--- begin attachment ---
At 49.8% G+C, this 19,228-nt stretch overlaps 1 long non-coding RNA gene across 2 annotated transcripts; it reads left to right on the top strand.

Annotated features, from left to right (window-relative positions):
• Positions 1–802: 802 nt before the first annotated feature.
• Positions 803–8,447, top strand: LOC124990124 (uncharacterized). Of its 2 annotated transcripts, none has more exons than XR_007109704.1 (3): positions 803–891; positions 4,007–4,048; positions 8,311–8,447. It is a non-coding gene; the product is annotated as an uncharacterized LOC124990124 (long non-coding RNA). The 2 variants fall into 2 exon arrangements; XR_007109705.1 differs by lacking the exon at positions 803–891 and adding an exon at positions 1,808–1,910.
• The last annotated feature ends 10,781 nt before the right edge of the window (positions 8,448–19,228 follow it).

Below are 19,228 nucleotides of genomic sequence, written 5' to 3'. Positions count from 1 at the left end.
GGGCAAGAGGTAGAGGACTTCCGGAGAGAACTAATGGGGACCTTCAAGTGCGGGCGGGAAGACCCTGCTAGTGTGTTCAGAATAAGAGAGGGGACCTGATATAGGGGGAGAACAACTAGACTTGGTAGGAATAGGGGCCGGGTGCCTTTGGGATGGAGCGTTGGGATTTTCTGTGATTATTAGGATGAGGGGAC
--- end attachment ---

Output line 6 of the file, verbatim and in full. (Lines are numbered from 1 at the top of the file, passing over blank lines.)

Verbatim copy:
Below are 19,228 nucleotides of genomic sequence, written 5' to 3'. Positions count from 1 at the left end.